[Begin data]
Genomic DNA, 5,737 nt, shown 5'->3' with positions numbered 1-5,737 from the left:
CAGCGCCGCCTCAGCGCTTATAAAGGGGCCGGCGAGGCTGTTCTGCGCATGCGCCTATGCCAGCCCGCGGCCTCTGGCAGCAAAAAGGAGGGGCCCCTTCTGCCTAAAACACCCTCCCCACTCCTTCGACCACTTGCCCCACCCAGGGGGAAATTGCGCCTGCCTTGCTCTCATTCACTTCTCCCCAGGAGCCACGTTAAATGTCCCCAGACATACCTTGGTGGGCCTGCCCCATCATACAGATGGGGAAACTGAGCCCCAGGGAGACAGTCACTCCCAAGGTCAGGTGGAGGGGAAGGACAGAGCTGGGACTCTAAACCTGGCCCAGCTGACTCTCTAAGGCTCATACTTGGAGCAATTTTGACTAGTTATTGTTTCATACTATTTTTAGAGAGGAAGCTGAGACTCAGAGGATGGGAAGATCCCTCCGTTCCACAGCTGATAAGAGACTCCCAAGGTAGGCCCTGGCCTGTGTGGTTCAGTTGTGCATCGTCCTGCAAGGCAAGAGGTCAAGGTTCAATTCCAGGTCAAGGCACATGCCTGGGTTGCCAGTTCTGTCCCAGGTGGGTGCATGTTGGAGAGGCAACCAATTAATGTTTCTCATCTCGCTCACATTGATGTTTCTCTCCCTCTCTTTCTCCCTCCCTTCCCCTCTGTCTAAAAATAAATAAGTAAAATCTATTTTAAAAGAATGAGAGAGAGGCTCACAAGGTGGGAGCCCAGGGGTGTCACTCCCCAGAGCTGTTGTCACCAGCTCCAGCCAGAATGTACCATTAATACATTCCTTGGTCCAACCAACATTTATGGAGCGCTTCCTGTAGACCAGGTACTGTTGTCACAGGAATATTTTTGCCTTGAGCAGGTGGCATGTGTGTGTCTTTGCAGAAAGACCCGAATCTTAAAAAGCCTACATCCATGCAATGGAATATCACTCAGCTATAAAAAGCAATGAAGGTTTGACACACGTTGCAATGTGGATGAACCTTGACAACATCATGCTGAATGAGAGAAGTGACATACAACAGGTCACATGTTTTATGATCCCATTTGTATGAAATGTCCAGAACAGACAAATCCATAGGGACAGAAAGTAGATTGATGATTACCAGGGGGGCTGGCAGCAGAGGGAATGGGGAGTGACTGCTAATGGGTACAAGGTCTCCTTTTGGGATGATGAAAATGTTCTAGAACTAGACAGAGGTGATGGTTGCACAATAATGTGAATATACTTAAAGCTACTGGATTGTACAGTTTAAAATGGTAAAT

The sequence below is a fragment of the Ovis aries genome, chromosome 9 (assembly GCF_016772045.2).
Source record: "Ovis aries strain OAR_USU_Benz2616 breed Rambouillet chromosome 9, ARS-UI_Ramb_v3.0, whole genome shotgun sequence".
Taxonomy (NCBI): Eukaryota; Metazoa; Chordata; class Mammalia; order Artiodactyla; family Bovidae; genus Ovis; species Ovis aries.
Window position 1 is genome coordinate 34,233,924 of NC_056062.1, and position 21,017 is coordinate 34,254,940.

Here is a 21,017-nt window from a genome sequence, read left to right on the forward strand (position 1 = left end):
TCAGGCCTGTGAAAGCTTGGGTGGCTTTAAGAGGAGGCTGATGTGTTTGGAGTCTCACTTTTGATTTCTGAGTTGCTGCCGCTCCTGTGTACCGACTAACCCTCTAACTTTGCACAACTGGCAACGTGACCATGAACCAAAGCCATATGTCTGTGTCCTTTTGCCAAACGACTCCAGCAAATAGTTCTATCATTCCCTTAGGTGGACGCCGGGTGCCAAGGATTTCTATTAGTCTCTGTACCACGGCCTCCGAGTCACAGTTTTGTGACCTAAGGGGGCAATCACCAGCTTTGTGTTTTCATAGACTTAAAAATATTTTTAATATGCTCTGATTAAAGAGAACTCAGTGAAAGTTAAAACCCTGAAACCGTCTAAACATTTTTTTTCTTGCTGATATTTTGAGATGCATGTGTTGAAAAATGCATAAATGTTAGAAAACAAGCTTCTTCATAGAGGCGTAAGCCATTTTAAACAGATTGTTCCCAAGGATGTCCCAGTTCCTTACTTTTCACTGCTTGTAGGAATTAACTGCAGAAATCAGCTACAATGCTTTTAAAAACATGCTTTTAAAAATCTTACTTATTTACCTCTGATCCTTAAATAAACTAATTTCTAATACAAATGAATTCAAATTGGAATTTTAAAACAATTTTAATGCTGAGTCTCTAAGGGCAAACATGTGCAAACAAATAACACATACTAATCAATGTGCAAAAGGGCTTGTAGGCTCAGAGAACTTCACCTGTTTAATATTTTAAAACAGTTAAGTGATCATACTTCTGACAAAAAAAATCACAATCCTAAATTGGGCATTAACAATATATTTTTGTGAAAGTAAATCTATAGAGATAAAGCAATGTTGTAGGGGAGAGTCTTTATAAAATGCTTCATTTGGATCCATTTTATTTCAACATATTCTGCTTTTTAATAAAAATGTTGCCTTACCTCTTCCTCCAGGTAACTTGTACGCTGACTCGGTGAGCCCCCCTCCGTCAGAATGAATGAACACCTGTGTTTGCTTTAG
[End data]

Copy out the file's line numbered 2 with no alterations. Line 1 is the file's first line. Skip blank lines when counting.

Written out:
CAGCGCCGCCTCAGCGCTTATAAAGGGGCCGGCGAGGCTGTTCTGCGCATGCGCCTATGCCAGCCCGCGGCCTCTGGCAGCAAAAAGGAGGGGCCCCTTCTGCCTAAAACACCCTCCCCACTCCTTCGACCACTTGCCCCACCCAGGGGGAAATTGCGCCTGCCTTGCTCTCATTCACTTCTCCCCAGGAGCCACGTTAAATGTCCCCAGACATACCTTGGTGGGCCTGCCCCATCATACAGATGGGGAAACTGAGCCCCAGGGAGACAGTCACTCCCAAGGTCAGGTGGAGGGGAAGGACAGAGCTGGGACTCTAAACCTGGCCCAGCTGACTCTCTAAGGCTCATACTTGGAGCAATTTTGACTAGTTATTGTTTCATACTATTTTTAGAGAGGAAGCTGAGACTCAGAGGATGGGAAGATCCCTCCGTTCCACAGCTGATAAGAGACTCCCAAGGTAGGCCCTGGCCTGTGTGGTTCAGTTGTGCATCGTCCTGCAAGGCAAGAGGTCAAGGTTCAATTCCAGGTCAAGGCACATGCCTGGGTTGCCAGTTCTGTCCCAGGTGGGTGCATGTTGGAGAGGCAACCAATTAATGTTTCTCATCTCGCTCACATTGATGTTTCTCTCCCTCTCTTTCTCCCTCCCTTCCCCTCTGTCTAAAAATAAATAAGTAAAATCTATTTTAAAAGAATGAGAGAGAGGCTCACAAGGTGGGAGCCCAGGGGTGTCACTCCCCAGAGCTGTTGTCACCAGCTCCAGCCAGAATGTACCATTAATACATTCCTTGGTCCAACCAACATTTATGGAGCGCTTCCTGTAGACCAGGTACTGTTGTCACAGGAATATTTTTGCCTTGAGCAGGTGGCATGTGTGTGTCTTTGCAGAAAGACCCGAATCTTAAAAAGCCTACATCCATGCAATGGAATATCACTCAGCTATAAAAAGCAATGAAGGTTTGACACACGTTGCAATGTGGATGAACCTTGACAACATCATGCTGAATGAGAGAAGTGACATACAACAGGTCACATGTTTTATGATCCCATTTGTATGAAATGTCCAGAACAGACAAATCCATAGGGACAGAAAGTAGATTGATGATTACCAGGGGGGCTGGCAGCAGAGGGAATGGGGAGTGACTGCTAATGGGTACAAGGTCTCCTTTTGGGATGATGAAAATGTTCTAGAACTAGACAGAGGTGATGGTTGCACAATAATGTGAATATACTTAAAGCTACTGGATTGTACAGTTTAAAATGGTAAAT